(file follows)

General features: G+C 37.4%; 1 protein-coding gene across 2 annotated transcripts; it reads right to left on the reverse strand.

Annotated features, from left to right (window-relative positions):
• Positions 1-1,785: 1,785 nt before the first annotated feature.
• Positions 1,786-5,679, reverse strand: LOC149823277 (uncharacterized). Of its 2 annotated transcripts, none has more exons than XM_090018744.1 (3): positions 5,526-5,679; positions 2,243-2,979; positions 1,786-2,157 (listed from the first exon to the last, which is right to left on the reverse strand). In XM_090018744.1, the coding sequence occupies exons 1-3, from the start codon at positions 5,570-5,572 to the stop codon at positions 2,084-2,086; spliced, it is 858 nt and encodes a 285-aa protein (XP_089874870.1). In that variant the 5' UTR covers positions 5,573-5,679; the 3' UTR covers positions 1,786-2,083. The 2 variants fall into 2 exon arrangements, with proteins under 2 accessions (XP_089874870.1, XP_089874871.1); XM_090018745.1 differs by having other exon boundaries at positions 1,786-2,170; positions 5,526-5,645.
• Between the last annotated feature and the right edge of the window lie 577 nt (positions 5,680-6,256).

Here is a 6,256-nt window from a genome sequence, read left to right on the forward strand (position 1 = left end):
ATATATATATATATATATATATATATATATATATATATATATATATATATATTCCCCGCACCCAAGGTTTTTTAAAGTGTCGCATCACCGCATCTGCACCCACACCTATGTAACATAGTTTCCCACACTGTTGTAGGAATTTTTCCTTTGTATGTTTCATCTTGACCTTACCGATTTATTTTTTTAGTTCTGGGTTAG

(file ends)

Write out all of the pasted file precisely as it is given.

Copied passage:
General features: G+C 37.4%; 1 protein-coding gene across 2 annotated transcripts; it reads right to left on the reverse strand.

Annotated features, from left to right (window-relative positions):
• Positions 1-1,785: 1,785 nt before the first annotated feature.
• Positions 1,786-5,679, reverse strand: LOC149823277 (uncharacterized). Of its 2 annotated transcripts, none has more exons than XM_090018744.1 (3): positions 5,526-5,679; positions 2,243-2,979; positions 1,786-2,157 (listed from the first exon to the last, which is right to left on the reverse strand). In XM_090018744.1, the coding sequence occupies exons 1-3, from the start codon at positions 5,570-5,572 to the stop codon at positions 2,084-2,086; spliced, it is 858 nt and encodes a 285-aa protein (XP_089874870.1). In that variant the 5' UTR covers positions 5,573-5,679; the 3' UTR covers positions 1,786-2,083. The 2 variants fall into 2 exon arrangements, with proteins under 2 accessions (XP_089874870.1, XP_089874871.1); XM_090018745.1 differs by having other exon boundaries at positions 1,786-2,170; positions 5,526-5,645.
• Between the last annotated feature and the right edge of the window lie 577 nt (positions 5,680-6,256).

Here is a 6,256-nt window from a genome sequence, read left to right on the forward strand (position 1 = left end):
ATATATATATATATATATATATATATATATATATATATATATATATATATATTCCCCGCACCCAAGGTTTTTTAAAGTGTCGCATCACCGCATCTGCACCCACACCTATGTAACATAGTTTCCCACACTGTTGTAGGAATTTTTCCTTTGTATGTTTCATCTTGACCTTACCGATTTATTTTTTTAGTTCTGGGTTAG